Angels’ rookie Ervin Santana who wowed the baseball world by shutting down the Yankees in game five of the ALDS last October also dropped out of the tournament. He wants to stay in Spring Training with the Angels. Santana and Martinez were at one point expected to be key cogs in the Dominican pitching rotation.

Withdrawing due to health reasons was the projected Dominican starting third baseman Aramis Ramirez. The Cubs’ All Star who hit 31 home runs in just 123 games last season missed the month of September with a strained left quad. Replacing him will be Seattle’s free agent bust Adrian Beltre. While the Dominican Republic team was one of the early favorites for the tournament, these high profile loses could harm the team’s chances.

While the Dominican team is struggling to keep its All Stars on board for the tournament, the Panama team suffered a morale blow late last week when Roberto Kelly, the manager, quit. Kelly, citing a lack of support from the Panama baseball federation, noted that many of his star players were held back to play in the Panamanian league championship tournament.

Bruce Chen of the Orioles echoed Kelly’s sentiments. Chen, as reported by the Washington Post, said that he agreed with Kelly’s assessment.

Kelly’s resignation showcases one of the conflicts of the tournament. Many international leagues hold popular championship tournaments during March, and training for these tournaments begins in January and February. To compete in the World Baseball Classic, teams needed to practice throughout February.

In other words, international baseball federations, the organizations in charge of putting together the nation-based teams, would have ask their nation’s top players to pull out of the popular tournaments. As I noted last week, organizers in Cuba were not too thrilled about this prospect, and it seems that the same has happened in Panama as well.

So as the tournament nears its start this Friday with games in Asia, the biggest stories leading up to the first pitch won’t be about the tournament. Rather, the reports will focus on who is in and who is out, who is hurt and who is not. For Major League Baseball, these stories are hardly the positive marketing light through which they had hoped to sell the tournament.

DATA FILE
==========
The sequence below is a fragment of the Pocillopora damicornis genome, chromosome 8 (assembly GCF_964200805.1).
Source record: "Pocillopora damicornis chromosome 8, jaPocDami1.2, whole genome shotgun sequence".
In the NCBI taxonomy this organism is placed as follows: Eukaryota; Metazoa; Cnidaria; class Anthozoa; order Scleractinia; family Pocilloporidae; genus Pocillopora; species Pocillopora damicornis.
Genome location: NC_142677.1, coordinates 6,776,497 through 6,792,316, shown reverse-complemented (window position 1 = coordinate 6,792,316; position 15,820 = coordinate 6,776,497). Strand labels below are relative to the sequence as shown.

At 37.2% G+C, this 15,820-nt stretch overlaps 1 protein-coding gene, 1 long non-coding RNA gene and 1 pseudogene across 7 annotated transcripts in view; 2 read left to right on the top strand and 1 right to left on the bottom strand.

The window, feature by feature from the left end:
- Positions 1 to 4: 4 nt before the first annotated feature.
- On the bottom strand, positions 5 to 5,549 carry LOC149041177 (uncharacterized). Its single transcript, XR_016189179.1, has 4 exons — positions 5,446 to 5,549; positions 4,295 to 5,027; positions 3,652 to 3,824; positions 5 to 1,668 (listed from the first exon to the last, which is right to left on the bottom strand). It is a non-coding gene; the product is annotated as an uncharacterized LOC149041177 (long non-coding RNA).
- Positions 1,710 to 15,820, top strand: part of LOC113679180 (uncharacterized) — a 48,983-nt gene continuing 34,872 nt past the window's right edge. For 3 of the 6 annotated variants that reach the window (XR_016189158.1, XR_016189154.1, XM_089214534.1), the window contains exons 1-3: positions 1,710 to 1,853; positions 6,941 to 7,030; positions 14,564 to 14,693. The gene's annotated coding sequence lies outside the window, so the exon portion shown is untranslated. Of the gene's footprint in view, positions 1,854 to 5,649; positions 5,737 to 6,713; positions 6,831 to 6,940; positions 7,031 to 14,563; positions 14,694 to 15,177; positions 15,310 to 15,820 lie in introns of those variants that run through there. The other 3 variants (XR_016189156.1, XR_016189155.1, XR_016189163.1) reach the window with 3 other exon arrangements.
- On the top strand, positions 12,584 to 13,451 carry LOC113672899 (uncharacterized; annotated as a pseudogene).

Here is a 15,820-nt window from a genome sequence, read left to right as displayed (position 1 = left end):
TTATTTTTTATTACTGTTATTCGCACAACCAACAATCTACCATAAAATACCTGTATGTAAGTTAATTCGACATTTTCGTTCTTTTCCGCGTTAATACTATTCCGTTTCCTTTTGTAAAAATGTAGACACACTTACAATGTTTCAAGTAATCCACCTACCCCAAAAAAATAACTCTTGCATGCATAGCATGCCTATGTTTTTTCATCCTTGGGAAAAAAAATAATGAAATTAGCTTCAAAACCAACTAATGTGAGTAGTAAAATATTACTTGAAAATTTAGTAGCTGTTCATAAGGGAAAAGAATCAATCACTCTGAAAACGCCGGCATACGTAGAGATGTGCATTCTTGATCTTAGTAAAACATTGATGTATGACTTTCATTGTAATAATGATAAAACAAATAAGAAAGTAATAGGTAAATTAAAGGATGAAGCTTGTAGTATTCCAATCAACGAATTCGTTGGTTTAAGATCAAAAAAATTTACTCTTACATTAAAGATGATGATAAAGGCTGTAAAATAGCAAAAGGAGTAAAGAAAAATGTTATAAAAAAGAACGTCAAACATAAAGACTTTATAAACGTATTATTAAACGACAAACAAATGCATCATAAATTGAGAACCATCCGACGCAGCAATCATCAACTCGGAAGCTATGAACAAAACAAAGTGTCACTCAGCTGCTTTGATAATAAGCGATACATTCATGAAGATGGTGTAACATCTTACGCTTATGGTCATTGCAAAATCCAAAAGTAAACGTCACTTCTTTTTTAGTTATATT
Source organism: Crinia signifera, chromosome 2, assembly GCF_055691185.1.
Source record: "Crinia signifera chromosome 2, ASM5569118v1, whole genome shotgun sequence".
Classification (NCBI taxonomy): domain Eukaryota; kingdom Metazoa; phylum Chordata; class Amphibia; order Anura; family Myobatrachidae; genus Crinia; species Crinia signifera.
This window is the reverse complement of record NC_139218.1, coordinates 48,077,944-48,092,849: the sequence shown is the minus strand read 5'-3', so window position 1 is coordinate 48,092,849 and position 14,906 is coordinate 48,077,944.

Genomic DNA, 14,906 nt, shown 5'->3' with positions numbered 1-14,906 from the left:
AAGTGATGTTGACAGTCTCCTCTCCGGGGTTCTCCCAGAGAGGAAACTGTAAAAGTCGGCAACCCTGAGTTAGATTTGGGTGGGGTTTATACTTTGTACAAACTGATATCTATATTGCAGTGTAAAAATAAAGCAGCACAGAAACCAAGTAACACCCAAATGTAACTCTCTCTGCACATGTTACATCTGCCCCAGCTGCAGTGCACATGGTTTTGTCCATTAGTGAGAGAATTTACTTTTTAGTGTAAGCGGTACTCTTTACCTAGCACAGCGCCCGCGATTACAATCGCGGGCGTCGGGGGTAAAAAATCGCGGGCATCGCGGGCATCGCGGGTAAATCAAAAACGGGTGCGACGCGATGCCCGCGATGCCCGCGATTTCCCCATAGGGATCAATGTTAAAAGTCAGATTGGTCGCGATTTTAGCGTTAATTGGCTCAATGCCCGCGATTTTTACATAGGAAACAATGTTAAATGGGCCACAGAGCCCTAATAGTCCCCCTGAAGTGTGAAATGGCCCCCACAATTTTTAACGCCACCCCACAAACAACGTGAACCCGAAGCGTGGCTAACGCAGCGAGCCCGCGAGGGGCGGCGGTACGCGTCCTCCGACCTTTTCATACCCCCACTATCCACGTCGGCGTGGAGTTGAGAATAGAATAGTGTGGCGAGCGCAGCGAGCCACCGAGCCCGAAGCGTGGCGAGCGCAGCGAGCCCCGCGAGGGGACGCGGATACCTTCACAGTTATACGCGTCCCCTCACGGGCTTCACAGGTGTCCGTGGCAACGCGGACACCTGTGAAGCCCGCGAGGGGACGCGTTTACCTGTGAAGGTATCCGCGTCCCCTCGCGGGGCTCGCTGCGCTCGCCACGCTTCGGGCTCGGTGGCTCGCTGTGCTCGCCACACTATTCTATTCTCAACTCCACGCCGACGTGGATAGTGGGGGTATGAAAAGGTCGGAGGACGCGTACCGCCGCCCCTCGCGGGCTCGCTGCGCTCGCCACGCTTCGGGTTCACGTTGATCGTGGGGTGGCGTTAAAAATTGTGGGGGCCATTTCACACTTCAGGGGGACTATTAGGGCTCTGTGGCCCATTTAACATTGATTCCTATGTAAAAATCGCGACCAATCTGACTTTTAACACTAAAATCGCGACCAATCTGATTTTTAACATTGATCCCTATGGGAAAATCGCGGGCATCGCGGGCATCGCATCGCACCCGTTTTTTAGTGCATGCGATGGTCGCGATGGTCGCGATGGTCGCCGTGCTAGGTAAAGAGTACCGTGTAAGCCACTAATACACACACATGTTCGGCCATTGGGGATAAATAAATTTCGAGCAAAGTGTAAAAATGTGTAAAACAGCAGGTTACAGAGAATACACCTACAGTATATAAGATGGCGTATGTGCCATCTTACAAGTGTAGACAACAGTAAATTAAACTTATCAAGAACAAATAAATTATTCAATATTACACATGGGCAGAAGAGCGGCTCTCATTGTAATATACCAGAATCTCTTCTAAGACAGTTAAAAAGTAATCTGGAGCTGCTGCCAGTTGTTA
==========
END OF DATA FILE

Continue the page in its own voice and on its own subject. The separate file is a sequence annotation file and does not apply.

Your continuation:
Hopefully, once the games start, the focus will be on the compelling on-field action instead of the behind-the-scenes machinations. In the meantime, tournament supporters will just have to hope that the remaining big names will still be enough to draw international interest for the two-and-a-half week event.


RSS River Ave. Blues

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  • DotF: Frazier homers, Gregorius continues rehab assignment April 23, 2017
    OF Blake Rutherford made SportsCenter’s top ten plays yesterday. He flipped over the wall making a catch in foul territory. The video is above. Hopefully that’s not the last time we see Rutherford on the top ten, eh? Triple-A Scranton (1-0 win over Indianapolis) SS Tyler Wade: 0-4, 1 BB — in a little 1-for-15 […] The post DotF: Frazier homers, Gregorius cont […]
    Mike Axisa
  • Carter’s clutch homer helps Yanks to an 11-5 win over Pirates April 22, 2017
    Source: FanGraphs Well that was a wild one, huh? Look at that win probability graph up there. The Yankees went from being no-hit in the fifth inning to having two five-run innings by the eighth. The end result was an 11-5 win over the Pirates in the middle game of the series. It’s Saturday, so […] The post Carter’s clutch homer helps Yanks to an 11-5 win ove […]
    Mike Axisa
  • Game 17: Still no DH April 22, 2017
    Four days ago the Yankees lost to the White Sox to snap their eight-game winning streak. They rebounded the next day with a blowout win. Last night the Yankees dropped the series opener to the Pirates due in part to some sloppy defense. How will they rebound today? Hopefully with another blowout win. That’ll be […] The post Game 17: Still no DH appeared firs […]
    Mike Axisa
  • Saturday Links: Top 50 Prospects, Cabrera, Forbes, Uniforms April 22, 2017
    The Yankees and Pirates will resume their three-game series with the middle game later this afternoon. Until then, here are a few bits of news and notes to check out. Three Yankees on Law’s updated top 50 prospects list I missed this last week, but Keith Law (subs. req’d) posted an updated list of the […] The post Saturday Links: Top 50 Prospects, Cabrera, F […]
    Mike Axisa
  • Bad pitching, bad defense send Yankees to 6-3 loss to Pirates April 22, 2017
    Source: FanGraphs Blah, that was a clunker of a series opener. A little of this (bad pitching), a little of that (bad defense), and a little of everything in between (0-for-7 with runners in scoring position) sent the Yankees to a 6-3 loss to the Pirates in Friday night’s series opener. Have I mentioned I […] The post Bad pitching, bad defense send Yankees t […]
    Mike Axisa